As we continue to celebrate women this month, the National Cultural Foundation is highlighting the journey and work of artist and designer Shanika Burnett in the final of this two-part feature. We first featured her mum Ayissa Burnett, who is also an artist and designer.
Young Shanika Burnett has always been interested in many areas of the cultural industries and has been an active part of it for the past 23 years.
Primarily, she is best known in the fashion industry through her design label, Shakad Designs. Her creations include both formal and ready-to-wear clothing as well as accessories with a creative style which meshes both traditional and contemporary elements.
Initially, she began designing around the time of her secondary school graduation in 2004 while trying to find fabrics for her dress. She wanted something unique and African print was not as easily available then as it is now. Therefore, she concluded that she would need to create the fabrics to have the aesthetic she wanted.
The artist got more serious about designing while attending the University of the West Indies in 2008. That year, Burnett had the opportunity to create for Caribbean Fashion Week and that’s when everything took off for her. Her brand officially launched just a few weeks earlier at the Barbados Manufacturers’ Exhibition (BMEX).
Her designs have come mostly from her everyday surroundings. Typically, the colour schemes used are the direct influences of the colours, nature and vibrancy present in the Caribbean.
“My brand Shakad is mainly built on Caribbean sophistication and trying to illustrate the opulence of the Caribbean through the use of the colours and the handmade textiles which my mother creates,” she said.
Burnett explained the extent to which her environment plays a crucial part by highlighting a collection she created around the time of the ash fall incident in 2021 during the pandemic.
“My palette completely shifted… it was a complete divergence from what I am accustomed to doing, so I guess that even showed me how influenced I am by my surroundings,” she explained.
Another important source of inspiration is her upbringing. Coming from a supportive family of creatives, she is the daughter of Ayissa Burnett, the textile and fibre artist behind the creations of Ayissa Textile Designs with whom she often collaborates.
Recently, they participated in the NCF’s Wearable Art Exhibition.
“I grew up in a Rastafari family. We would have been very big on ethical practices and being eco-friendly, using natural materials, utilising the things that are around you, so that would have inspired a lot of my work as well. My father is a calabash artist… My mum is a textile artist… I try to utilise elements of their work in my accessories and some of the smaller pieces I do,” she added.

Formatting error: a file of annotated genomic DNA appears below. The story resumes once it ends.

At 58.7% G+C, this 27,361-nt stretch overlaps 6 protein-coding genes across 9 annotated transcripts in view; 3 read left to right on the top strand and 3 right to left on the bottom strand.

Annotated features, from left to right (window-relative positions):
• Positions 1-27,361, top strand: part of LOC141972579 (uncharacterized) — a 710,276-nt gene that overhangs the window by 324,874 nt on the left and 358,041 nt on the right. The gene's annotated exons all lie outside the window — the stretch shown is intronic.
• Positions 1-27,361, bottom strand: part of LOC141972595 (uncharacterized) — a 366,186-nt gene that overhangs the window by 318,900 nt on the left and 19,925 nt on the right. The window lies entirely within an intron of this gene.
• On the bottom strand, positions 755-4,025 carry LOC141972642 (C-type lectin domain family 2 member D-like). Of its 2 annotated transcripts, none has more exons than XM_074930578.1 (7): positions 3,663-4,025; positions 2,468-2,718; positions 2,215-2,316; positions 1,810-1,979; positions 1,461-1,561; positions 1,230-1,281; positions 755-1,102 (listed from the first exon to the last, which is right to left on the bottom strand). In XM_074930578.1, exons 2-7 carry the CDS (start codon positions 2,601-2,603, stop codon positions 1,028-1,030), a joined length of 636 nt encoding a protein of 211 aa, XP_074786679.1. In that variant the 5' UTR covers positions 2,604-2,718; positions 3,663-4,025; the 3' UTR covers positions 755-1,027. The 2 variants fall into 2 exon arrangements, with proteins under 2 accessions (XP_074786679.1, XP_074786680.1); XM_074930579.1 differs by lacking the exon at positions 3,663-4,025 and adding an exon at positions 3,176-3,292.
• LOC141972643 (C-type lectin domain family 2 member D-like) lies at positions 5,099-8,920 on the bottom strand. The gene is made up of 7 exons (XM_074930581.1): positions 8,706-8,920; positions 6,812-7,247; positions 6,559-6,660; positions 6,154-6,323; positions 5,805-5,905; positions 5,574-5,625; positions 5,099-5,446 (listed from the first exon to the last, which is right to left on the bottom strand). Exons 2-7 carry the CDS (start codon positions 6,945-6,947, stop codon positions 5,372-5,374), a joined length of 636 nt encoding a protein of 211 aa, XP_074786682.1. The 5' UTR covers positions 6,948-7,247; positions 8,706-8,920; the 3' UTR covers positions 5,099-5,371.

Burnett has done numerous projects through the NCF. These include the Barbados Networking Consultation Conference Creative Industries Showcase, Carifesta XIII, Caribbean Style and Culture and, as previously mentioned, the NCF Wearable Art Exhibition. She has also worked with the NCF during the National Independence Festival of Creative Arts and the Crop Over season.
“Throughout my career, I can say that the NCF has been very supportive,” she stated.
The designer received the NCF’s COVID-19 Grant. In 2020, she won the Award of Excellence in Fashion Design from Karib Nations’ Caribbean Style and Culture Awards and Fashion Showcase.
Due to the pandemic, the event was held virtually, and she had to produce a video of her collection for the presentation. The funding allowed her to carry out the necessary production. She found it very helpful and motivating during that time as COVID-19 had left a lot of feelings of uncertainty, especially for creatives.
She thanked the business development officers at NCF, who assisted her at the time.
“I was able to put together the team in a relatively short space of time. I must say that Ramona, Andre… everybody really came through and pushed to make it happen in the time that I needed it because it was a quick turnaround.”
Furthermore, she added that the NCF has been a good place to turn to as a creative as other places had not seen creative work and businesses as viable.
“Definitely, if something is happening, there is someone in the NCF we can reach out to, to at least point us in a direction… I must commend them for their consistency over the years and I can definitely see that as an institution they keep up with the times. I can see the Instagram and the social media, so I appreciate that.”
For the future, Burnett hopes she can produce her products on a larger scale and push Shakad Designs and Ayissa Textiles to a wider platform. Also, she wants to retain the Barbadian culture and keep it alive through her works. You can find Shakad Designs on Instagram at shakadecolifestyle. (PR)